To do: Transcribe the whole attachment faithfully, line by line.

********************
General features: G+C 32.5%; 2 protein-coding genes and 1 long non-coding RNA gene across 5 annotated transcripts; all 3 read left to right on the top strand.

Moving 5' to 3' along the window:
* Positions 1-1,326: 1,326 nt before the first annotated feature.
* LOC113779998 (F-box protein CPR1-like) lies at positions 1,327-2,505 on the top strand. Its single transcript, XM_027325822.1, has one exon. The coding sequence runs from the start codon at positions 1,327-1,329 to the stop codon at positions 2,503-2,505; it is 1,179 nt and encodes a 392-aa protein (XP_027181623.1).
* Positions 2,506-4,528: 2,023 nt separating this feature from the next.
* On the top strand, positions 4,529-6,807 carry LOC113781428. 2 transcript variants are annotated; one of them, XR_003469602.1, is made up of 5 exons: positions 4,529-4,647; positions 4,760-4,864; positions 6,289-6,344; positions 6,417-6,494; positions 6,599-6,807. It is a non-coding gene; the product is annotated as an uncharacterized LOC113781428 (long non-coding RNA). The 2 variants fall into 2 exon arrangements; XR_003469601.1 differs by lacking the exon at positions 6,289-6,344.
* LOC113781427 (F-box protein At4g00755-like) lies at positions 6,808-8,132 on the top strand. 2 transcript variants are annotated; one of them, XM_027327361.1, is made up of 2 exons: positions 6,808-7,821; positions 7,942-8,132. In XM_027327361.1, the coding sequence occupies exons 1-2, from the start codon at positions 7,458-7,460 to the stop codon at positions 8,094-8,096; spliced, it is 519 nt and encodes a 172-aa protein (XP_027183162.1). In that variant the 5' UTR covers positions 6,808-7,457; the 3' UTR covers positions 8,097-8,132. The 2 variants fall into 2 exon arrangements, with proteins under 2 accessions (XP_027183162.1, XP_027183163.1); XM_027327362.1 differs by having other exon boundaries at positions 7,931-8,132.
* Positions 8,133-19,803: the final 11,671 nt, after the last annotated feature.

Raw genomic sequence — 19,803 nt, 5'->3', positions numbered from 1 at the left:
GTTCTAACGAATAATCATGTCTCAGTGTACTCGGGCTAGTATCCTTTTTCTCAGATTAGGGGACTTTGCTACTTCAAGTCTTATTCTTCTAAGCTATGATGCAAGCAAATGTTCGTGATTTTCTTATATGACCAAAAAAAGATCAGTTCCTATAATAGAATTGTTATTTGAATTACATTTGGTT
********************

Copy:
General features: G+C 32.5%; 2 protein-coding genes and 1 long non-coding RNA gene across 5 annotated transcripts; all 3 read left to right on the top strand.

Moving 5' to 3' along the window:
* Positions 1-1,326: 1,326 nt before the first annotated feature.
* LOC113779998 (F-box protein CPR1-like) lies at positions 1,327-2,505 on the top strand. Its single transcript, XM_027325822.1, has one exon. The coding sequence runs from the start codon at positions 1,327-1,329 to the stop codon at positions 2,503-2,505; it is 1,179 nt and encodes a 392-aa protein (XP_027181623.1).
* Positions 2,506-4,528: 2,023 nt separating this feature from the next.
* On the top strand, positions 4,529-6,807 carry LOC113781428. 2 transcript variants are annotated; one of them, XR_003469602.1, is made up of 5 exons: positions 4,529-4,647; positions 4,760-4,864; positions 6,289-6,344; positions 6,417-6,494; positions 6,599-6,807. It is a non-coding gene; the product is annotated as an uncharacterized LOC113781428 (long non-coding RNA). The 2 variants fall into 2 exon arrangements; XR_003469601.1 differs by lacking the exon at positions 6,289-6,344.
* LOC113781427 (F-box protein At4g00755-like) lies at positions 6,808-8,132 on the top strand. 2 transcript variants are annotated; one of them, XM_027327361.1, is made up of 2 exons: positions 6,808-7,821; positions 7,942-8,132. In XM_027327361.1, the coding sequence occupies exons 1-2, from the start codon at positions 7,458-7,460 to the stop codon at positions 8,094-8,096; spliced, it is 519 nt and encodes a 172-aa protein (XP_027183162.1). In that variant the 5' UTR covers positions 6,808-7,457; the 3' UTR covers positions 8,097-8,132. The 2 variants fall into 2 exon arrangements, with proteins under 2 accessions (XP_027183162.1, XP_027183163.1); XM_027327362.1 differs by having other exon boundaries at positions 7,931-8,132.
* Positions 8,133-19,803: the final 11,671 nt, after the last annotated feature.

Raw genomic sequence — 19,803 nt, 5'->3', positions numbered from 1 at the left:
GTTCTAACGAATAATCATGTCTCAGTGTACTCGGGCTAGTATCCTTTTTCTCAGATTAGGGGACTTTGCTACTTCAAGTCTTATTCTTCTAAGCTATGATGCAAGCAAATGTTCGTGATTTTCTTATATGACCAAAAAAAGATCAGTTCCTATAATAGAATTGTTATTTGAATTACATTTGGTT